In his Oct. 26, 2017 order concerning JFK files, President Trump set a specific time table for the CIA and other agencies that want to keep JFK secrets past April 26, 2018.
Any agency seeking to postpone release of any files must report to U.S. Archivist David Ferriero “on the specific information within particular records that meets the standard for continued postponement” under JFK Records Act, Trump said.
“Thereafter,” Trump went on, “the Archivist shall recommend to me, no later than March 26, 2018, whether the specific information within particular records identified by agencies warrants continued withholding from public disclosure after April 26, 2018.”
So I recently put two questions to Ferriero’s offiice.
There is a ten year strategy to digitize all of the 120 billion pages of government documents in the National Archives by 2024. The scan plan refers to it as “our moon shot“.
Ambitious, but possible. The Archivist, David Ferriero, has to set priorities, and he will listen to public opinion about how to do so. As the most-used records in the Archives, the JFK records should get top priority. Read more
Those of us who comb through the CIA’s records about Lee Harvey Oswald’s time in Mexico City are frustrated that there is no easy way to find many of the key cables between Mexico City and Headquarters, or between JMWAVE in Miami and Headquarters.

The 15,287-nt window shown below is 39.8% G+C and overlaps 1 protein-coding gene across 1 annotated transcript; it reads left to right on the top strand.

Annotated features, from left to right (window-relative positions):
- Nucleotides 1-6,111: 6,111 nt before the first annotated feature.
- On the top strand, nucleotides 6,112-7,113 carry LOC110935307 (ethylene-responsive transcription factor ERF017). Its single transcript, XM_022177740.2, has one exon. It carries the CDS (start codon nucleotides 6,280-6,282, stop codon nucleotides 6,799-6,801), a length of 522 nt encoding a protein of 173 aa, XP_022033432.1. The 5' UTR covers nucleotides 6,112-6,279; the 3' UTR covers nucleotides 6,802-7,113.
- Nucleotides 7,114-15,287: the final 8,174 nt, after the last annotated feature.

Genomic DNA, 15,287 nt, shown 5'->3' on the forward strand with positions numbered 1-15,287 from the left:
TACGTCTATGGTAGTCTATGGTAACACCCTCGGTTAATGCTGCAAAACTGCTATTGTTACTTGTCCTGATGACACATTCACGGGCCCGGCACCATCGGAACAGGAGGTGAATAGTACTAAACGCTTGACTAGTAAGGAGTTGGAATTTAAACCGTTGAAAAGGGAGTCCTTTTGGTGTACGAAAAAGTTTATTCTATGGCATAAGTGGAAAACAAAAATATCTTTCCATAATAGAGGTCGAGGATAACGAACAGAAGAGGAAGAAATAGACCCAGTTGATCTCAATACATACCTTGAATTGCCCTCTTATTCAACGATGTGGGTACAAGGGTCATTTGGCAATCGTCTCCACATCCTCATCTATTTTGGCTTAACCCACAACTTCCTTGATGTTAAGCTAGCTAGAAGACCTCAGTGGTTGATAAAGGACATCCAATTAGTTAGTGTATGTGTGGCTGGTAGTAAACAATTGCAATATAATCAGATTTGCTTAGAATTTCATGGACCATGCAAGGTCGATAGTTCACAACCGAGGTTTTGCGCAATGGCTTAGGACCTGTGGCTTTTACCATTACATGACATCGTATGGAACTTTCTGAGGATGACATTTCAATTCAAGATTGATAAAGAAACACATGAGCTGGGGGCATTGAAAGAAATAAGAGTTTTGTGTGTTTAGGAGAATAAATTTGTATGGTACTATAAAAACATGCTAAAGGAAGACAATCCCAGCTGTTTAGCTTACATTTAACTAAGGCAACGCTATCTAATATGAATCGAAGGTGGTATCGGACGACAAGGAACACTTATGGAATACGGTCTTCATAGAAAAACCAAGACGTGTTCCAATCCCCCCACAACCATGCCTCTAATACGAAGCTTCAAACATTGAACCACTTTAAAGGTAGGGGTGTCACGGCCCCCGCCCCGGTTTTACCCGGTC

What we have run into is the working equivalent of a CIA tutorial on how to avoid providing information mandated under the law.
“We drive openness, cultivate public participation, and strengthen our nation’s democracy through public access to high-value records,” writes David Ferriero, Archivist of the United States, in the Third Open Government Plan released yesterday.
The report makes clear what “high value records” the public wants to see. When the Archives sought input in April about the government’s declassification priorities, nineteen commenters called for release of JFK assassination records. That was almost 40 percent of all comments received and more than double the number of comments on any other subject. (See p. 42 of the report.)
In response to the National Archives’ call for public comment on declassification priorities, a faithful reader wrote to Gary Stern, general counsel for the National Archives and Records Administration, urging declassification of the 1,100 assassination-related records that remain hidden from public view.
Stern’s response was an all-too predictable insult to the public interest in these records and an obsequious bow to the CIA.
When David Ferriero, Archivist of the United States, solicited comment on U.S. declassification policy on Monday, he failed to mention that the Archives has already decided that the release of ancient secret U.S. government records related to the assassination of President John F. Kennedy is not a priority.